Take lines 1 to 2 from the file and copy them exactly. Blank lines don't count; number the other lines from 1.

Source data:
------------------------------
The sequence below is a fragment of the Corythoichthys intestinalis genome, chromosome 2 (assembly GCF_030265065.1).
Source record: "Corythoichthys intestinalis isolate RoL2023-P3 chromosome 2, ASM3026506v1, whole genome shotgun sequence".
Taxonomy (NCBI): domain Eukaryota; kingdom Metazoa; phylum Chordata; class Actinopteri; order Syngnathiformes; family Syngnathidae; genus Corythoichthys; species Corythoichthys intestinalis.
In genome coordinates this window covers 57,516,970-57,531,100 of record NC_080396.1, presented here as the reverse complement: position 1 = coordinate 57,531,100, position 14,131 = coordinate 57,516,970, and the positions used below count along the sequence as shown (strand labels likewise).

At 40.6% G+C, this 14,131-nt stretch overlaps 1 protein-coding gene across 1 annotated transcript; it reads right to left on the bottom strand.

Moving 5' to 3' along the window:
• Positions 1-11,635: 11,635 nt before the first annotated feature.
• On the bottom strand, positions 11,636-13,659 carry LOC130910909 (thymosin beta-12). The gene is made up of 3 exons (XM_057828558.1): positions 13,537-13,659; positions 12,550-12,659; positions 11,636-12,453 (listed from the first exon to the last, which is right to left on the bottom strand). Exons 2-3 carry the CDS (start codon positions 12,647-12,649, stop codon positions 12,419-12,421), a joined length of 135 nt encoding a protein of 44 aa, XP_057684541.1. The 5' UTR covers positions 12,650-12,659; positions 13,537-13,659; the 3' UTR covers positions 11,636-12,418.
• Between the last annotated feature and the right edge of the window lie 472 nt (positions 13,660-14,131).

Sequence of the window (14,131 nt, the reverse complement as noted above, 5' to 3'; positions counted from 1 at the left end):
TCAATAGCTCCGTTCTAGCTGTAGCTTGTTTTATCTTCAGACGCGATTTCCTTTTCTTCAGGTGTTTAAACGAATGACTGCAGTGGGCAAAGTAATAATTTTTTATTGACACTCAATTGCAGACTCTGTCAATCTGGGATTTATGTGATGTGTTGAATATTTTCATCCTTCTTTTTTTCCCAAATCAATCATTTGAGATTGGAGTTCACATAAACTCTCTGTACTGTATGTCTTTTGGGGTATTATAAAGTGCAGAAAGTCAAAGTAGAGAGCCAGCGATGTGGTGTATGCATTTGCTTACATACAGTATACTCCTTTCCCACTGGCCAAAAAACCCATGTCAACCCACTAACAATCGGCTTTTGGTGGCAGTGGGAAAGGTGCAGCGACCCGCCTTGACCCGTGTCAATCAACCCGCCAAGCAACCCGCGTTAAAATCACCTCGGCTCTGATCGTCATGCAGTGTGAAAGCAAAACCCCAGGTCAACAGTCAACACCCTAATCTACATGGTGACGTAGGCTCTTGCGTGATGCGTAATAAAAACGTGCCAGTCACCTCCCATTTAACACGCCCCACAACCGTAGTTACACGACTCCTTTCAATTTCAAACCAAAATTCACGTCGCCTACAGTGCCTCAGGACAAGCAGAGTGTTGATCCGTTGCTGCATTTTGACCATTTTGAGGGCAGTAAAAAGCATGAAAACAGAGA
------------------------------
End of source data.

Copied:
The sequence below is a fragment of the Corythoichthys intestinalis genome, chromosome 2 (assembly GCF_030265065.1).
Source record: "Corythoichthys intestinalis isolate RoL2023-P3 chromosome 2, ASM3026506v1, whole genome shotgun sequence".